Program Details
Swim Personal Training sessions are available in 3 packs for $135, or 10 packs for $350. Discounts are available for groups of two. Sessions are available by appointment during fitness center hours. Please note, clients must be able to swim 25 yards and tread water for 30 seconds to participate. Call 616.365.6140 or stop by the Northerview Fitness Center to get signed up.

Red, White, and Blue Fruit Smoothie

Looking for a refreshing, but healthy, treat for the holiday weekend? This smoothie tastes great and it's packed full of fresh fruits. Enjoy!

1/2 banana, cut into pieces and freeze ahead of time
2 large strawberries, sliced
1/4 cup blueberries
1/2 cup milk
1 teaspoon vanilla extract
2 tablespoons vanilla yogurt
2 ice cubes

Place all ingredients in the blender, blend until smooth

The Perfect Smoothie Combination

Smoothies are the perfect alternative to breakfast, they make a great snack, or a light lunch. You can really alter the flavor by adding lots of fruits, and you'll consume your share of veggies in one sitting. Plus, take advantage of in-season fruits and fresh greens by pureeing them with a little bit of water, then freeze the mixture in ice cube trays. Each time you want to make a smoothie, grab a few ice cubes and you'll always have ingredients on hand. The image below shows a great combo to make the perfect smoothie.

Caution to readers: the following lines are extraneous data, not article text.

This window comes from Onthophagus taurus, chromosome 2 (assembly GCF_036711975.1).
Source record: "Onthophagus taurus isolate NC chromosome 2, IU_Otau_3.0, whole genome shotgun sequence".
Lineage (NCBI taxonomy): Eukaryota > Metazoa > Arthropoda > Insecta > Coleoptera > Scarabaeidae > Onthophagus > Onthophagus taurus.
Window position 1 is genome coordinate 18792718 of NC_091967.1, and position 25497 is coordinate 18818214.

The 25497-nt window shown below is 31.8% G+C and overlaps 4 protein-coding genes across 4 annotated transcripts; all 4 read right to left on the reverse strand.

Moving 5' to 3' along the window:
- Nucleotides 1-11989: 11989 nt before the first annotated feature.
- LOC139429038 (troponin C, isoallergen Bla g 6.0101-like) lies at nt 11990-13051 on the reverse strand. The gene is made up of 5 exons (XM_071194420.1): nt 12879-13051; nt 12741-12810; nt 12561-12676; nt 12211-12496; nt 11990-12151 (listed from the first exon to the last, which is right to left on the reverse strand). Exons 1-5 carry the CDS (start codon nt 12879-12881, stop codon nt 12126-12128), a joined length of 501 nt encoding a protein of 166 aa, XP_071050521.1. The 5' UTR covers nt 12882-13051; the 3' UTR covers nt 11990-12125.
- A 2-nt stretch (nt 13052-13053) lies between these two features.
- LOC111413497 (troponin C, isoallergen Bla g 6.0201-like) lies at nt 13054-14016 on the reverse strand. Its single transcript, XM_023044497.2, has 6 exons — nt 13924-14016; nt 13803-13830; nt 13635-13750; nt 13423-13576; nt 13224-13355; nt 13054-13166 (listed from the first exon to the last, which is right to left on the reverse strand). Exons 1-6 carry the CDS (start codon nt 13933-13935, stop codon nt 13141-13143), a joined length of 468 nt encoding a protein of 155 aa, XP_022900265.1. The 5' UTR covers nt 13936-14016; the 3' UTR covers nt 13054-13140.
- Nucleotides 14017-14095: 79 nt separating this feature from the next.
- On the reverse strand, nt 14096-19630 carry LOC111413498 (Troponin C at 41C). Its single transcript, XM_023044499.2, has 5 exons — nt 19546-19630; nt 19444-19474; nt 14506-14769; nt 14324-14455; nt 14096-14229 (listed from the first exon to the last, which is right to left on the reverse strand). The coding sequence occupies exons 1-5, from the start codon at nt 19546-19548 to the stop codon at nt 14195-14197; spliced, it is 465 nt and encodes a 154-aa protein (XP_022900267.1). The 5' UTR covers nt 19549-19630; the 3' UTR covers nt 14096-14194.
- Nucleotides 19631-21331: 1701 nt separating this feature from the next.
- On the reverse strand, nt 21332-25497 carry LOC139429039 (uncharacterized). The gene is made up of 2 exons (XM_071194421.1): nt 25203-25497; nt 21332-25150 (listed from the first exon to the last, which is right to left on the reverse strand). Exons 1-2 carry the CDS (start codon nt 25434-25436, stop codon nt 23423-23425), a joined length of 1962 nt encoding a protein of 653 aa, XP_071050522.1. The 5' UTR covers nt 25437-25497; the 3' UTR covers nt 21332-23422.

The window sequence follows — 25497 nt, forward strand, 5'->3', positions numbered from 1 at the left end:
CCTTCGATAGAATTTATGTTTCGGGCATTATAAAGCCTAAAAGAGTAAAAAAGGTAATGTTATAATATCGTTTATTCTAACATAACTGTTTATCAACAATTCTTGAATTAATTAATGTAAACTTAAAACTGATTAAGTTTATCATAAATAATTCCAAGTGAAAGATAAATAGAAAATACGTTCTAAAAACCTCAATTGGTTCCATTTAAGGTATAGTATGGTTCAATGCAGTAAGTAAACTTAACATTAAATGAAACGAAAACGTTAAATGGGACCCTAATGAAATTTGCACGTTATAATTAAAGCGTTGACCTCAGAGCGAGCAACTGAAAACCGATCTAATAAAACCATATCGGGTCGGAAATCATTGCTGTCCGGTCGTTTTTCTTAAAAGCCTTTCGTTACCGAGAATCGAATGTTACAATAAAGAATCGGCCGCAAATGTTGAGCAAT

Seated Core Exercises

If you think the only benefit of a strong core is a set of 6-pack abs, think again. A strong core can improve your posture, reduce back pain, improve athletic performance, help with balance, and allow you to breathe easier. 

If you're not used to working your core, it's a good idea to start slowly. We've put together a few exercises that don't even involve getting out of your chair.